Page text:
How do I convince my twin sister that a relationship with someone from online is OK?
May 5, 2005 9:56 AM   Subscribe

My identical twin sister is getting married in September. I'm throwing her a party for the foreign relatives that can't attend in June. After that June party I'll be visiting a long time dear friend from the 'net to see how we get along, and if it works out I'll be moving there in September. The problem is, my sister doesn't approve of what I am doing - in a very patronizing and closed minded way - and I am honour bound to celebrate her wedding and be supportive and positive, without regard to her attitude about my joyous event.

And that hurts quite a lot. Manners, duty and protocol dictate that I must bear this pain and celebrate her marriage despite her attitude about my choices. I am trying, intellectually, not to compare, but it's emotionally impossible, especially in the context of identical twins.

She seems to think that if it doesn't work out my life will fall apart. She says she's worried about me, but she's not listening to my reassurances, facts and information. She won't move from concern to celebration.

Well, I've already got contingencies laid out and many safeguards and protections arranged for myself. They just don't make sense to her.

I wish I could push a button and Not Care about how she feels, but it's pretty much impossible.

I'm looking for your personal stories and anecdotes on similar situations in your lives, links to research about the outcomes of these sorts of relationships, or anything that can open the mind of a closed-minded person. Thank you.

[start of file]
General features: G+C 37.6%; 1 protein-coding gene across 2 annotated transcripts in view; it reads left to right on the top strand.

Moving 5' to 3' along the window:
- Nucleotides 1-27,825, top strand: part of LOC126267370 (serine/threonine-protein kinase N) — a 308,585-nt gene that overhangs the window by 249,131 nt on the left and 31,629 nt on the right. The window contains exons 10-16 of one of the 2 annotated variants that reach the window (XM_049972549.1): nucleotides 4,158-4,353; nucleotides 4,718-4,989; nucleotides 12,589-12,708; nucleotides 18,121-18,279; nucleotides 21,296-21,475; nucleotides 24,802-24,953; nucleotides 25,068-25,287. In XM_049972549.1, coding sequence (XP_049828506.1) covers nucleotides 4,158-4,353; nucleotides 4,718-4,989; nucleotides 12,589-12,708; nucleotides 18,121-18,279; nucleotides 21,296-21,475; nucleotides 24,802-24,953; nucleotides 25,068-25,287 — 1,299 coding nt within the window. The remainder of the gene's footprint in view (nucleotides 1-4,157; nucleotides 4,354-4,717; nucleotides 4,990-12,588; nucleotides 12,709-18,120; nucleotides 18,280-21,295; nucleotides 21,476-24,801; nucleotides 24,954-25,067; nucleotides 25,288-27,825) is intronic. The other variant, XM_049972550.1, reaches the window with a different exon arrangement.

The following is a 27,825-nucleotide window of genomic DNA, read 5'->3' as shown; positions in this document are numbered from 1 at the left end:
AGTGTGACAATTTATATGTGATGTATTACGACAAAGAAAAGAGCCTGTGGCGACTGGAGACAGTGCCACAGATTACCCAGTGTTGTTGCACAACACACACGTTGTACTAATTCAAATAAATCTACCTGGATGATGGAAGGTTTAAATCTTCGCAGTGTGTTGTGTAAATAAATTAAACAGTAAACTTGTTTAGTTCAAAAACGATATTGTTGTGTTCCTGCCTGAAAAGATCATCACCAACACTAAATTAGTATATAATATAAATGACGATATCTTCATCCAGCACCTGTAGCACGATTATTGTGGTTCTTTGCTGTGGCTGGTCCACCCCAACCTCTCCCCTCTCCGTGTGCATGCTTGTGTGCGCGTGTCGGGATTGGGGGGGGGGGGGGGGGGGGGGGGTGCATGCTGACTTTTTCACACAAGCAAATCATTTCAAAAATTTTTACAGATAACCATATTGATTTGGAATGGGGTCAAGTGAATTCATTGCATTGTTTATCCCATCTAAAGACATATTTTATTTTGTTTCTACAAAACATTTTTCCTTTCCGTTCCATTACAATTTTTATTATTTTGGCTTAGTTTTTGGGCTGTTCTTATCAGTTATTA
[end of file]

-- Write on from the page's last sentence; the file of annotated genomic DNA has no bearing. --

posted by anonymous to Human Relations (20 answers total)
 
Why are you supporting her if she's not supporting you? Any relationship is a two-way street. Sounds like the one with your sister isn't.

If you are going to go ahead with your plans despite her feelings, why does it matter if she agrees with you or not? Why is her approval so important to you? It may well cause problems between the two of you for many years to come. You are the only one who can decide whether the relationship with your sister is more important than the relationship from the 'net. You shouldn't have to make this decision, but it sounds like your sister is forcing you to.

If a sibling put me in this situation, I would be incredibly resentful and probably wouldn't care if my choices caused a breakdown in our relationship. My family has been through this several times. Sometimes the parties make up (after several years in one case) and sometimes they don't.

You have to be willing to accept the consequences, bad or good, of the choices you make.
posted by suchatreat at 10:22 AM on May 5, 2005


If you ask me your sister has a problem with style, not substance.

She ought to be nicer and more supporting in how she expresses it, but it seems entirely reasonable for her to worry a great deal about you making plans, even tentative ones, to move in (near?) with someone you've never met in real life.

Contingencies and safeguards are fine, but they still presuppose a base-case of move in, when the far more prudent thing would be to have no such presupposition. The problem with "but unless" decision to move in is that it biases you to see things one way, when you really ought to be eyes-wide-open objective about them.

She is most likely aware that people are inevitably going to differ face to face from how they act and appear on line. Many of the most important things in relationships don't communicate very well, or at all, such as (for example) non-verbal communication, respect for privacy and personal space, balance of time and engery among significant other, friends and family, propensity to use hysterics or even physical force to resolve disputes, neatness, financial responsibility, physical compatability.
posted by MattD at 10:25 AM on May 5, 2005


Ahhhhg. You're planning to move in with someone you've never met, if all goes well during a short visit. This is going on when your twin is getting married, lending the impression that you might be motivated by panic over the loss of a close bond with her, or a sense of failure that she's marrying and you're still in a chat room. I don't mean to be harsh, patronizing, or close-minded, and I suspect you might not listen to my "apprehensions, facts and information", but just reading your post, I too am not ready to "move from concern to celebration". I'm not trying to be mean here, but I think your sister has a point.